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Opinion: Biofuels outlook grows under Canadian Clean Fuel Regulations

Advanced Biofuels Canada president Ian Thomson projects the impacts of the Clean Fuel Regulations on the domestic biofuels industry.

October 6, 2022  By Ian Thomson

Enerkem Alberta Biofuels, located in Edmonton, is the world’s first major collaboration between a large city and an innovative waste-to-biofuels producer. Photo courtesy Advanced Biofuels Canada.

On July 1, 2023, Canadian’s access to low carbon fuels will get a boost when the Clean Fuel Regulations (CFR) come into force. The regulation will require fossil fuel suppliers to gradually reduce the carbon content of the gasoline and diesel they market. To generate “compliance credits”, they can supply electricity, renewable natural gas, and hydrogen to alternative fuel vehicles, and they can employ technologies such as carbon capture at fossil fuel production facilities. The option expected to see the largest near-term response to the regulation is the blending of biofuels and renewable synthetic fuels into gasoline and diesel.

The potential impact of the CFR on the biofuels sector can be seen in other markets with similar regulations, such as British Columbia and California. Biofuels create more than 80 per cent of credits in those markets; and, in B.C., the last half decade of the Low Carbon Fuel Standard (LCFS) has seen biofuel blending grow faster than anywhere else in Canada. The BC LCFS is expected to represent over 30 per cent of the total reductions under the CleanBC Roadmap to 2030. In the California LCFS, renewable content in the diesel pool is approaching 30 per cent.

The B.C. LCFS has directly incented over a billion dollars of investment in new advanced biofuel and feedstock production, including investments by the forestry sector and utilization of new cellulosic feedstocks that are diversifying sources beyond traditional starches, fats, and oils.

Advanced Biofuels Canada’s annual capital projects survey (November 2021) portrays the scale and pace at which the sector could grow by 2030 under provincial and federal mandates. Annual economic impact from domestic biofuel production could almost triple to $5.3 billion by 2030, and Canada’s production capacity could move from 2.5 billion litres in 2020, to 10 billion litres by 2025, and over 12 billion litres by 2030.


The extent to which the CFR will incent additional biofuel production and consumption will be impacted by electric vehicle charging and renewable natural gas crediting. For example, ZEV mandates are expected to bring significant new crediting into the CFR as BC, QC, and federal mandates put more EVs on the road.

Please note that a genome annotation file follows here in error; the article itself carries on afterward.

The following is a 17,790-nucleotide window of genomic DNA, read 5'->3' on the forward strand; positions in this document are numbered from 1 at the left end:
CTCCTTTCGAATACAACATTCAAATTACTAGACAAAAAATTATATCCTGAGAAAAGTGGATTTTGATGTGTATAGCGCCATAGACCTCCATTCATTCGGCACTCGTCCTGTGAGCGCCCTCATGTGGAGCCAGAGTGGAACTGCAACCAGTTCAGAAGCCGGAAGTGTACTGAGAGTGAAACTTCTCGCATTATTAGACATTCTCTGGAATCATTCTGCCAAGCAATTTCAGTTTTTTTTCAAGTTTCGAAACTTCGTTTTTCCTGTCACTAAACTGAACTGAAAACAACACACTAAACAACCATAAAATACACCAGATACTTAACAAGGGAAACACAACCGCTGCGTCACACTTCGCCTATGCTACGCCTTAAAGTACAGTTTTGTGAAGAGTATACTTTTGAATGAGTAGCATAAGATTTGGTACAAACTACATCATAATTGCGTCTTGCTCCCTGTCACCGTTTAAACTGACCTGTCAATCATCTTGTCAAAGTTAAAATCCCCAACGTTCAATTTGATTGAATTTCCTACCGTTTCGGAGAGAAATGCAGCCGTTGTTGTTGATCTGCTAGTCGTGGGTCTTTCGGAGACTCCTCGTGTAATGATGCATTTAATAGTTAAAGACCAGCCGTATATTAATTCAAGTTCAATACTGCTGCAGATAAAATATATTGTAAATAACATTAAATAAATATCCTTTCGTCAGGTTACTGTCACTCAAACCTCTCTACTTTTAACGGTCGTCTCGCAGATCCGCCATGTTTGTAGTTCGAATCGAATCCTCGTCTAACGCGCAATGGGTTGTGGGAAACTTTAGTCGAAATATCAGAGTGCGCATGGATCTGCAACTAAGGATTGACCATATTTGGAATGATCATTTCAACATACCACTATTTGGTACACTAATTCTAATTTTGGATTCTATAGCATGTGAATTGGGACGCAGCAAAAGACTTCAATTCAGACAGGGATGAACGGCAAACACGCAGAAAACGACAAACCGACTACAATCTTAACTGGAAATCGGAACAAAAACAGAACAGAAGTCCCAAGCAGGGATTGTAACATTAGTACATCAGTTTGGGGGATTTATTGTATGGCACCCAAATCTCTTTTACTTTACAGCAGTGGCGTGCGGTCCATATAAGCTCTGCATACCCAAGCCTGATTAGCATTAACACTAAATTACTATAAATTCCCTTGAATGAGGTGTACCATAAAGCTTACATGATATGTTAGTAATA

The diesel and gasoline pools have different drivers with respect to prospects for higher biofuel blending.

Canada’s overall ethanol blending rate of 7.3 per cent (2021, est.) is considerably below the U.S. rate of just above 10 per cent. The compatibility of 15 per cent blends (E15) with every lightduty vehicle produced since 2001, and credit values under the U.S. RFS, has seen rapid growth of E15 retail availability in the U.S. By contrast, Canada has no retail E15 availability, despite an identical fleet profile. These data make clear that ethanol consumption can increase substantially in Canada; this outlook is supported by multiple technologies entering the market that will substantially lower ethanol’s carbon intensity (CI) and maintain ethanol’s relevance to reducing emissions. Over time, EV adoption will reduce gasoline pool demand, but that impact will remain modest through to 2030.

Biodiesel and renewable diesel fuels also have significant growth potential under the dual influence of the CFR and provincial mandates. Canadian blending rates for the broad class of biomass-based diesel fuels is at 3.7 per cent (2021, est.), which is closer to the U.S. rate of 4.5 per cent. Given widespread use in some U.S. regions of mid-level biodiesel blends (B6 to 20, and R100 (pure renewable diesel), biomass-based diesel fuels can expand significantly in Canada, especially in sectors with dependence on energy dense liquid fuels such as aviation, rail, marine, and long-haul road transport.

In addition, Canada’s carbon price on fuels can substantially improve the economics of biofuel blending. The current price of $50/tonne adds $0.11/L and $0.13/L respectively to gasoline and diesel pump prices. Biofuel blends above 10 per cent in gasoline and five per cent in diesel are exempted from the carbon tax; as the carbon tax increases to $170/tonne by 2030, biofuels will get a boost on cost competitiveness.

Over the past decade, biofuels in Canada have had to overcome significant hurdles to wider adoption, with well-established supply, fuel quality, and sustainability standards now in place. Advanced biofuels have an indispensable role in a net-zero future – see – which bodes well for the sector in the decade ahead and beyond.

Ian Thomson is the president of Advanced Biofuels Canada.


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